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Strange Talk And P&G Make Cheer More Cheerful

It must be the month of awesome laundry product campaigns. Hot on the heels of Tide’s confessions, Cheer has broken out the big guns by sponsoring the video for band Strange Talk’s single Climbing Walls.  But it’s not a deluge of product placement (we’re looking at you, Britney)—it’s a series of interactive pop-ups, where colorful items are highlighted and, once clicked on, bring the viewer to the brand’s Facebook page to enter giveaways for the clicked-upon items. Fun!

It’s also worth mentioning that this just may be the most Gen Y-targeted campaign for a Gen X product we’ve seen of late. Cheer detergent makes you think of immaculately-coiffed housewives laundering their children’s soccer-stained uniforms, not vibrant Passion-Pit-meets-Foster-the-People indie up-and-comers brimming with energy and amps. Not to mention surrounded by fantastic choreography, because there’s that, too.

Cheers to Cheer (forgive us, it was too easy) for walking the walk and imbuing their brand with the color and energy they offer to consumers. And, move fast – a new round of giveaways starts August 31st, 3pm EST.

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Too Lazy For Real Pants: Tide And The Whole Truth

Tide and Febreze have teamed up to create Tide Sport, an odor-zapping detergent. But it’s not the product that caught our eye—it’s the ad campaign. Instead of the usual pale purple waft lines of freshness surrounding a laundering housewife, the newest Tide campaign features women telling the Whole Truth.

Our favorite ad (above) revolves around a woman gushing about how Tide Sport removes odors from the yoga pants she wears for all manner of workouts… but actually, they’re so worn-in because she’s “too lazy for real pants.” Looking back on our lazy yoga-pant wearing college years (You didn’t have those? Us neither), her confession made us laugh, but also think.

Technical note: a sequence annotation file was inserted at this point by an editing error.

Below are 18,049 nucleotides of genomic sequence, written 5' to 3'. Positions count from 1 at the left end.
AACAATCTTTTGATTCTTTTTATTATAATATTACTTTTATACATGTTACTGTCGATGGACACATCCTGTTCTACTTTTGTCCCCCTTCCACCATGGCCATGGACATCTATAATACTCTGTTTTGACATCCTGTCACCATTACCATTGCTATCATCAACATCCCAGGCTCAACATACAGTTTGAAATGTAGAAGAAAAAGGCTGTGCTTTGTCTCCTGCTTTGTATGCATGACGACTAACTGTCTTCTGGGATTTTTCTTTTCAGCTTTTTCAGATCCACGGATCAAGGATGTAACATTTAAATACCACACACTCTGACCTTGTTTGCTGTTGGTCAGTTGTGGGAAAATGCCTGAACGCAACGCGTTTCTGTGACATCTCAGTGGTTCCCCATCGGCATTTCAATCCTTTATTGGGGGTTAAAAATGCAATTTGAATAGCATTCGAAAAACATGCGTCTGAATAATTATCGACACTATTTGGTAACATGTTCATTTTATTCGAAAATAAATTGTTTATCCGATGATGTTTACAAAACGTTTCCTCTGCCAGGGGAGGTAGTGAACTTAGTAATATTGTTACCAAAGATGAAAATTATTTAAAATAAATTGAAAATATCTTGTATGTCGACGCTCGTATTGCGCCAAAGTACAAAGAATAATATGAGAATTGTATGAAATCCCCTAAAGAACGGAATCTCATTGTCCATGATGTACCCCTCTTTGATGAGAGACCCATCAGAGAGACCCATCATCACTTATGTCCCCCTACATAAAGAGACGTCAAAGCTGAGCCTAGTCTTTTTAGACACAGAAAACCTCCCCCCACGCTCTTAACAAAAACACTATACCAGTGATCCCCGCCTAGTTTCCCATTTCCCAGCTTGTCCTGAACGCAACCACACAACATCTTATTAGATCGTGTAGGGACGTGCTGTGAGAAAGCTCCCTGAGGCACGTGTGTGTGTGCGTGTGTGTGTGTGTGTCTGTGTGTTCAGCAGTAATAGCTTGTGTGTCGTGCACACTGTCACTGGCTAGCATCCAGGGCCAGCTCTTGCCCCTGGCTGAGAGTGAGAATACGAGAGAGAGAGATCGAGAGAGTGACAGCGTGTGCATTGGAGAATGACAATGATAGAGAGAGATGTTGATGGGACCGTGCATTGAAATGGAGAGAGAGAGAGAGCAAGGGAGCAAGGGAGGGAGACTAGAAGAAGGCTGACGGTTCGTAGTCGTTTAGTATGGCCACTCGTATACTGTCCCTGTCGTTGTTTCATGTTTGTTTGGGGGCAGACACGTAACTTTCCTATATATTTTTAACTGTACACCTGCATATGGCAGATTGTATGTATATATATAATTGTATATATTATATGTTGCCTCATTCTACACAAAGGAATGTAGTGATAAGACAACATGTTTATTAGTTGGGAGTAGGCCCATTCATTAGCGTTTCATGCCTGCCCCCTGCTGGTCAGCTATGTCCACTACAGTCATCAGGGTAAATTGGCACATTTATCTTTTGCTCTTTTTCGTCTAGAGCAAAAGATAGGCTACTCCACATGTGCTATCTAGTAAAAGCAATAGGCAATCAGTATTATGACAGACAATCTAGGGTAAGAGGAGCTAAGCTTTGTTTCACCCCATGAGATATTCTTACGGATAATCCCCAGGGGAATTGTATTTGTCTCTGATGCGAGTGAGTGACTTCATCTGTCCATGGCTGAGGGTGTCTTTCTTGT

Props to Tide for hitting just the right note of humor and Whole Truth. Now if you’ll excuse us, it’s time for yoga pants.

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Now I’m really part of the IKEA FAMILY

On a trip to IKEA Red Hook last week, without child or husband weighing me down (I love them but they are not good shopping buddies), I roamed through the Marketplace and found myself in the children’s department looking at a kiosk for the IKEA FAMILY card. I did a little dance for joy without even knowing what the card offered!   I love loyalty cards (even if I don’t always remember to bring them) and I have hoped for an IKEA program for years.

What you get:  IKEA FAMILY offers free coffee or tea during each visit, 30 extra minutes in Smaland and discounts on IKEA FAMILY products (of which I bought 3 without even realizing it) and monthly discounts on specific products and sweepstakes. You don’t have to worry about points and it’s free and easy to sign up for and they are really excited about getting customers to join the family. (I watched the cashier tell a young family to go back and get a card, she’d wait for them.)

I saved $6.45 on my cart and got a free frozen yogurt for just signing up. Thanks IKEA.

Glad to be part of the family!

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October 28, 2020
by Mary Lou Quinlan

A look at an early production of WORK

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The God Box Goes Global!

“The God Box” has grown to include an app, audio book, philanthropic venture and solo show performed by Mary Lou across the US. Now The God Box Project goes global to the Edinburgh Festival Fringe.